Garden Lore

“A weed is a plant that is not only in the wrong place, but intends to stay.”

My Weeds by Sara Stein (1988).

Decidedly invasive geissorhiza

Decidedly invasive geissorhiza

Dangerous Escapees

Behold two of the prettiest weeds in our rockery. Both are bulbs and have dangerously invasive habits. Both will have been bought as ornamentals and frankly should not be sold without a warning, in our opinion. The blue is a geissorhiza – probably G. aspera – and I shudder to think how many hours have been spent carefully digging out this bulb year after year after year and ensuring that none ever go to seed. It spreads readily from seed but take a look at that cluster of bulbs in the photo. It makes numerous offsets every year and as you try and dig out the flowering stem, the little bulbs detach readily and every sodding bulb grows. Every one that flowers in our rockery in spring represents a survivor from two decades of sustained attempts at weeding it out.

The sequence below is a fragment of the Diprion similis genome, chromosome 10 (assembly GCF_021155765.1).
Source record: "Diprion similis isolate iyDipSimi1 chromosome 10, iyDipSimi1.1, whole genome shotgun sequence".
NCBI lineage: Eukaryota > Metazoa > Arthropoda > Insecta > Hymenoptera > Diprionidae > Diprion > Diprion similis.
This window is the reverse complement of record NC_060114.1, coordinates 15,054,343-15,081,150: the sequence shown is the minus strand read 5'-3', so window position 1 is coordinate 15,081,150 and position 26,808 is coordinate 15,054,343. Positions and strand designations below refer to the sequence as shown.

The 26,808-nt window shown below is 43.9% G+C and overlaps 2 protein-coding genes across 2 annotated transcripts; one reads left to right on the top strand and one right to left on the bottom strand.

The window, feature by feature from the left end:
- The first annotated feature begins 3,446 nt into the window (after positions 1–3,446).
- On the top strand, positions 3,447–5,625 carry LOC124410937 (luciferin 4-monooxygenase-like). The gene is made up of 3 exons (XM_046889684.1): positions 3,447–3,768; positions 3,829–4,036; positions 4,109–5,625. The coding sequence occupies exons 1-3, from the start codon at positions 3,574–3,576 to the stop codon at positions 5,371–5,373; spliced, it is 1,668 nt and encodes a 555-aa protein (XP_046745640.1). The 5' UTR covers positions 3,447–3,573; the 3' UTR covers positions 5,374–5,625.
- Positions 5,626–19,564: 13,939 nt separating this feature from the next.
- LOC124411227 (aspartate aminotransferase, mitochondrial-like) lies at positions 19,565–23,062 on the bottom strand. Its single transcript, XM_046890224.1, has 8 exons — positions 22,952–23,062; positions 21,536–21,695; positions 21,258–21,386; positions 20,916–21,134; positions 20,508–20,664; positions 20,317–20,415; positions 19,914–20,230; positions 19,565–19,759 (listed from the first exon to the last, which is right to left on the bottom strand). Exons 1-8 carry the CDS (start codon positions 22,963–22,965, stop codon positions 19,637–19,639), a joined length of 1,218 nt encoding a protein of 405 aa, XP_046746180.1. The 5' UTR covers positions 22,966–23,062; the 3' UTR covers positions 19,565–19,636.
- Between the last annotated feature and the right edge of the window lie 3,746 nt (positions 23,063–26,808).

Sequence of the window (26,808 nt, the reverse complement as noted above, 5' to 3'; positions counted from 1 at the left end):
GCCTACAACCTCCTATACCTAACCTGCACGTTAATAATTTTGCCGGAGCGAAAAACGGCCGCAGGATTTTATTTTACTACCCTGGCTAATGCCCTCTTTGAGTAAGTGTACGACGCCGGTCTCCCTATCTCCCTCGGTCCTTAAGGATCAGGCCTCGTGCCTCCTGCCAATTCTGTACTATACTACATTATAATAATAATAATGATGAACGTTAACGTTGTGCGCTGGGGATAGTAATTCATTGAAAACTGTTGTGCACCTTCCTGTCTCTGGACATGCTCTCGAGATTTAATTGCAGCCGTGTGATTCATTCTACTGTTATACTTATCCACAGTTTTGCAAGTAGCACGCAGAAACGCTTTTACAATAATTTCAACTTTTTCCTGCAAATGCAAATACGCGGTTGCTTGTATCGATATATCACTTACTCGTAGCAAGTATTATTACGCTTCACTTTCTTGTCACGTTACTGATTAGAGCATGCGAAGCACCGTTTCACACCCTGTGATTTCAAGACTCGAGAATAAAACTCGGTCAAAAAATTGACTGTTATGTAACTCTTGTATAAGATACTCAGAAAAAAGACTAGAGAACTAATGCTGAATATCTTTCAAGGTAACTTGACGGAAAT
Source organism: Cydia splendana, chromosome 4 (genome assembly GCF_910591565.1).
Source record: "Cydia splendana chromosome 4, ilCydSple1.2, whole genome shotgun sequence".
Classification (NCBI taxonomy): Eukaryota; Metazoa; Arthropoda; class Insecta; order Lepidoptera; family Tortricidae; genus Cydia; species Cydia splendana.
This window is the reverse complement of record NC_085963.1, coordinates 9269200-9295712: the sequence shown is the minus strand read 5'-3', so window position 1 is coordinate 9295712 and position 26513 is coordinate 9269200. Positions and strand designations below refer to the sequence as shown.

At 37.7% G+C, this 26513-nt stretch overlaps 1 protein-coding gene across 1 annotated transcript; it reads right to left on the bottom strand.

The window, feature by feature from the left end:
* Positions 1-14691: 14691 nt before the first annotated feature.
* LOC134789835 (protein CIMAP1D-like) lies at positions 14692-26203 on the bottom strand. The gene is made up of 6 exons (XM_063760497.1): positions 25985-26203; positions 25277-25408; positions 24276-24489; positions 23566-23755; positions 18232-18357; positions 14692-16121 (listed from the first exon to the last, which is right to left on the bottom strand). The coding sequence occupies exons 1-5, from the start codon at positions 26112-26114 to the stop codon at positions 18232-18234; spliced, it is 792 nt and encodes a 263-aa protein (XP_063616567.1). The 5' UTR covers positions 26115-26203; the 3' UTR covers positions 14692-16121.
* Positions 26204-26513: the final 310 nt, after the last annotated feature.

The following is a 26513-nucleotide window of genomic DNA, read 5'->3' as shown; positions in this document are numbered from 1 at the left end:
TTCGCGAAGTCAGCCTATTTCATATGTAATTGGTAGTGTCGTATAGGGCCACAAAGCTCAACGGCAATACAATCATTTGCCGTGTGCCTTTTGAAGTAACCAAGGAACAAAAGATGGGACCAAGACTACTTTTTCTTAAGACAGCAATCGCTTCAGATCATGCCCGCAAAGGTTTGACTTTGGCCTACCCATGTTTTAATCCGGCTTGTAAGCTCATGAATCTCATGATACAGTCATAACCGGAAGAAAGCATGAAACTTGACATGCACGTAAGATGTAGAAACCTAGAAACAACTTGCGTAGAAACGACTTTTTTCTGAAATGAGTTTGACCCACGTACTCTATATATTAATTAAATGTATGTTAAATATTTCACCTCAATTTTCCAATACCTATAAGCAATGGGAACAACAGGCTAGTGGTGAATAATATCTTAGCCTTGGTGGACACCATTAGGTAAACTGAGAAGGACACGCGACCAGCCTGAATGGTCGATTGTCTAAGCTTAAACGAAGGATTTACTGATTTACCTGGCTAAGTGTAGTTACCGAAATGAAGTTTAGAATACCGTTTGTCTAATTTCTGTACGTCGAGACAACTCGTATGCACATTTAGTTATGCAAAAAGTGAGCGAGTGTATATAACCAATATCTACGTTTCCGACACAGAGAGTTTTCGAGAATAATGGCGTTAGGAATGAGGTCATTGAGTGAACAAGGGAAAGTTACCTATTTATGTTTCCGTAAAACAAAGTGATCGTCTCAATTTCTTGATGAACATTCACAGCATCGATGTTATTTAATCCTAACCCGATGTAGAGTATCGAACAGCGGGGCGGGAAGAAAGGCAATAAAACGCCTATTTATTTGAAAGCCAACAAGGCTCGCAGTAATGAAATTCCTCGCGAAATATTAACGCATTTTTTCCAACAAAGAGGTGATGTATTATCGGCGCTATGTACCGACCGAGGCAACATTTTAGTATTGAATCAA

The pink is an allium but with over 850 different allium species, I have no idea where to start on identifying it. Pretty it may be but you can see it has the same habit of forming multiple bulb offsets as the geissorhiza. Not only that but it has another trick up its sleeve. Look at the centre of the flowers – that is not seed forming. No, it is another dozen or so offsets ready to make a bid for independent life after one season.

Pretty they may be. So is onion weed quite pretty in its way. But you liberate these sorts of pretty weeds at your peril. There are plenty of lovely plants to go without knowingly unleashing more garden escapes.

Decidedly dangerous allium

Decidedly dangerous allium

First published in the Waikato Times and reprinted here with their permission.

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